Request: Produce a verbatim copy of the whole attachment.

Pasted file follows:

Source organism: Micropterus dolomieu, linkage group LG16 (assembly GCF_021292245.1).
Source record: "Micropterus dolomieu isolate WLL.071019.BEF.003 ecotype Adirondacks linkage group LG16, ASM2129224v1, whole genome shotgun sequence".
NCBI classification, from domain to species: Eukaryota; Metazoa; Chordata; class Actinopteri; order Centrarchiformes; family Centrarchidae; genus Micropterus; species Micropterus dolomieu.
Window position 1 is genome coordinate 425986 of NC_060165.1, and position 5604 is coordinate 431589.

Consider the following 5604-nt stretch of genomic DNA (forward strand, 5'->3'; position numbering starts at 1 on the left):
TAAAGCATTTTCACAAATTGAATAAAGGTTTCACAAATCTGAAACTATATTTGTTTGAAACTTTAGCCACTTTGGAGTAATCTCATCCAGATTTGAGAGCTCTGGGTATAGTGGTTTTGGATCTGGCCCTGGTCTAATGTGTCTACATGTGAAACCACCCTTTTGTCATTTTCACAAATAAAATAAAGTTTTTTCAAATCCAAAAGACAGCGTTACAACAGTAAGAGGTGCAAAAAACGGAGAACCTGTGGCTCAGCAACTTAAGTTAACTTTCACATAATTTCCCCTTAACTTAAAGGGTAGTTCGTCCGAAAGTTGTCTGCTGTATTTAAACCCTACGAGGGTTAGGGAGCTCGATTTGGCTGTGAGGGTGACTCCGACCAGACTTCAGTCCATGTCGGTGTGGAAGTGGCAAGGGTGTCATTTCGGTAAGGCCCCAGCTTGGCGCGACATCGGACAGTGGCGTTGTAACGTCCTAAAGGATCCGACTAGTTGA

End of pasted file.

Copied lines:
Source organism: Micropterus dolomieu, linkage group LG16 (assembly GCF_021292245.1).
Source record: "Micropterus dolomieu isolate WLL.071019.BEF.003 ecotype Adirondacks linkage group LG16, ASM2129224v1, whole genome shotgun sequence".
NCBI classification, from domain to species: Eukaryota; Metazoa; Chordata; class Actinopteri; order Centrarchiformes; family Centrarchidae; genus Micropterus; species Micropterus dolomieu.
Window position 1 is genome coordinate 425986 of NC_060165.1, and position 5604 is coordinate 431589.

Consider the following 5604-nt stretch of genomic DNA (forward strand, 5'->3'; position numbering starts at 1 on the left):
TAAAGCATTTTCACAAATTGAATAAAGGTTTCACAAATCTGAAACTATATTTGTTTGAAACTTTAGCCACTTTGGAGTAATCTCATCCAGATTTGAGAGCTCTGGGTATAGTGGTTTTGGATCTGGCCCTGGTCTAATGTGTCTACATGTGAAACCACCCTTTTGTCATTTTCACAAATAAAATAAAGTTTTTTCAAATCCAAAAGACAGCGTTACAACAGTAAGAGGTGCAAAAAACGGAGAACCTGTGGCTCAGCAACTTAAGTTAACTTTCACATAATTTCCCCTTAACTTAAAGGGTAGTTCGTCCGAAAGTTGTCTGCTGTATTTAAACCCTACGAGGGTTAGGGAGCTCGATTTGGCTGTGAGGGTGACTCCGACCAGACTTCAGTCCATGTCGGTGTGGAAGTGGCAAGGGTGTCATTTCGGTAAGGCCCCAGCTTGGCGCGACATCGGACAGTGGCGTTGTAACGTCCTAAAGGATCCGACTAGTTGA